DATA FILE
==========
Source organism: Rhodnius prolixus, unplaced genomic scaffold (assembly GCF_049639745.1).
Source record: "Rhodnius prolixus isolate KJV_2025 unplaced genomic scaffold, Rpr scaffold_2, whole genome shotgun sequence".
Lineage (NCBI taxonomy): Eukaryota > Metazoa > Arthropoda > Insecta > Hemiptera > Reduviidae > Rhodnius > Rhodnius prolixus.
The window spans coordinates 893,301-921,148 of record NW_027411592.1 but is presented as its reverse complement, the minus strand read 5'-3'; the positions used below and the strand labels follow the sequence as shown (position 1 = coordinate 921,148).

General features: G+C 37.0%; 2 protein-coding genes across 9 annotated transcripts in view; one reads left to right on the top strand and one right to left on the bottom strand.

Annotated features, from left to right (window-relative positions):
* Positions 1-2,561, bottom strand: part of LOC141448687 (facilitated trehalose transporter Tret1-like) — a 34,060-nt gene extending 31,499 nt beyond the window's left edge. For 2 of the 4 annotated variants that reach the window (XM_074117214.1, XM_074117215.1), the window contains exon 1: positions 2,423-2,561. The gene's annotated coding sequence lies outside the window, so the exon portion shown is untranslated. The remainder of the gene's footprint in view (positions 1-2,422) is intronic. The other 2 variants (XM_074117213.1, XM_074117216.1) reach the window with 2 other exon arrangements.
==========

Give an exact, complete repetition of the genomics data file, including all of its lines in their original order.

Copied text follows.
Source organism: Rhodnius prolixus, unplaced genomic scaffold (assembly GCF_049639745.1).
Source record: "Rhodnius prolixus isolate KJV_2025 unplaced genomic scaffold, Rpr scaffold_2, whole genome shotgun sequence".
Lineage (NCBI taxonomy): Eukaryota > Metazoa > Arthropoda > Insecta > Hemiptera > Reduviidae > Rhodnius > Rhodnius prolixus.
The window spans coordinates 893,301-921,148 of record NW_027411592.1 but is presented as its reverse complement, the minus strand read 5'-3'; the positions used below and the strand labels follow the sequence as shown (position 1 = coordinate 921,148).

General features: G+C 37.0%; 2 protein-coding genes across 9 annotated transcripts in view; one reads left to right on the top strand and one right to left on the bottom strand.

Annotated features, from left to right (window-relative positions):
* Positions 1-2,561, bottom strand: part of LOC141448687 (facilitated trehalose transporter Tret1-like) — a 34,060-nt gene extending 31,499 nt beyond the window's left edge. For 2 of the 4 annotated variants that reach the window (XM_074117214.1, XM_074117215.1), the window contains exon 1: positions 2,423-2,561. The gene's annotated coding sequence lies outside the window, so the exon portion shown is untranslated. The remainder of the gene's footprint in view (positions 1-2,422) is intronic. The other 2 variants (XM_074117213.1, XM_074117216.1) reach the window with 2 other exon arrangements.